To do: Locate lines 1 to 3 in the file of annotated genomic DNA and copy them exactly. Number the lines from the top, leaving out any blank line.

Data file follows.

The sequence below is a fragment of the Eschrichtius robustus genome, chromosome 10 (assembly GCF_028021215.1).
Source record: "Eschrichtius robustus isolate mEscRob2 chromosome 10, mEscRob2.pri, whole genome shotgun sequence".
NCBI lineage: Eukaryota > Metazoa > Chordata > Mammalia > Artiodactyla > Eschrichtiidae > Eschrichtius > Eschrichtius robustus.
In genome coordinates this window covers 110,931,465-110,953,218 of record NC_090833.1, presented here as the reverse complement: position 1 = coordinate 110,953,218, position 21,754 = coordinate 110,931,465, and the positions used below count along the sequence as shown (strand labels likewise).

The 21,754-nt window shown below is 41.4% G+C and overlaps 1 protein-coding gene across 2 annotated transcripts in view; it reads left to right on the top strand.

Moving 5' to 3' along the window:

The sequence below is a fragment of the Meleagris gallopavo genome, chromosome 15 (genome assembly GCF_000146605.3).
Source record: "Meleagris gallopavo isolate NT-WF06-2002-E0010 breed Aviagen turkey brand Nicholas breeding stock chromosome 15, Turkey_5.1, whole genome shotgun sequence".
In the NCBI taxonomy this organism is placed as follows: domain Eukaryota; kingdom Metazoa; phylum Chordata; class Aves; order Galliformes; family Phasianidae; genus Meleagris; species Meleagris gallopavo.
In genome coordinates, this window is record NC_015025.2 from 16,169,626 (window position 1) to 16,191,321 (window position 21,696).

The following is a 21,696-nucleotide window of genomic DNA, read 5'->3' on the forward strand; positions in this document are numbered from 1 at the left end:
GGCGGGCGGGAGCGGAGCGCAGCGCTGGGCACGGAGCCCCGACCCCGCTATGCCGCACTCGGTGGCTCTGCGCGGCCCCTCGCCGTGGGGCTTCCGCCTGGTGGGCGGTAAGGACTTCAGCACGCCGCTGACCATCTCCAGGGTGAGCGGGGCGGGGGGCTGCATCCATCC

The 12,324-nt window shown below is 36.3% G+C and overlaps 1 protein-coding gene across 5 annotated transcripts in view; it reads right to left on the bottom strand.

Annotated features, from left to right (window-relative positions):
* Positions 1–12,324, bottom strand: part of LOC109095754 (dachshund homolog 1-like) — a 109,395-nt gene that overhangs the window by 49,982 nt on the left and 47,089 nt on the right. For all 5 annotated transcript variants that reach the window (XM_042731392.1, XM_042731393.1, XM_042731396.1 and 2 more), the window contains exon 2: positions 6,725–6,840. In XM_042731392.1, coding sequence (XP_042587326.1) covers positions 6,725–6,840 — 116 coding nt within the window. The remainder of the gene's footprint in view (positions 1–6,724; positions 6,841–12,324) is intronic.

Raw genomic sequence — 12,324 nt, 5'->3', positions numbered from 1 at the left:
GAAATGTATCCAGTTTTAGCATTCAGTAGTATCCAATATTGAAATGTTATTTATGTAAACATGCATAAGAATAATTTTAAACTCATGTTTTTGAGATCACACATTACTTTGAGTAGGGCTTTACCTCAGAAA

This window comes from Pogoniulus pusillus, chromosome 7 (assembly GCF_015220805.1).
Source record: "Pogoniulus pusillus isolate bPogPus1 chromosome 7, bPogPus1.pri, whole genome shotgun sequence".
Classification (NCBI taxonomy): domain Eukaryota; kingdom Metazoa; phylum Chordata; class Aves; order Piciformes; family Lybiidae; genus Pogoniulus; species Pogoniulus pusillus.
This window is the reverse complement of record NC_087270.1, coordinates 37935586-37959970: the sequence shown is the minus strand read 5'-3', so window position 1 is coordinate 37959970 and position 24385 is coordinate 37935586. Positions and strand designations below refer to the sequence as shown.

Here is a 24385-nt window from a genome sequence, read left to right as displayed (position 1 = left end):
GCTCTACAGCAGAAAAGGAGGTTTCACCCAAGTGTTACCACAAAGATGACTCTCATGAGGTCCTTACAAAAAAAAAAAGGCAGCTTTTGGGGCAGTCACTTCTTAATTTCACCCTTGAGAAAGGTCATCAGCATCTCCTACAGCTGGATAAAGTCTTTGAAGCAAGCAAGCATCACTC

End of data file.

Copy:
The sequence below is a fragment of the Eschrichtius robustus genome, chromosome 10 (assembly GCF_028021215.1).
Source record: "Eschrichtius robustus isolate mEscRob2 chromosome 10, mEscRob2.pri, whole genome shotgun sequence".
NCBI lineage: Eukaryota > Metazoa > Chordata > Mammalia > Artiodactyla > Eschrichtiidae > Eschrichtius > Eschrichtius robustus.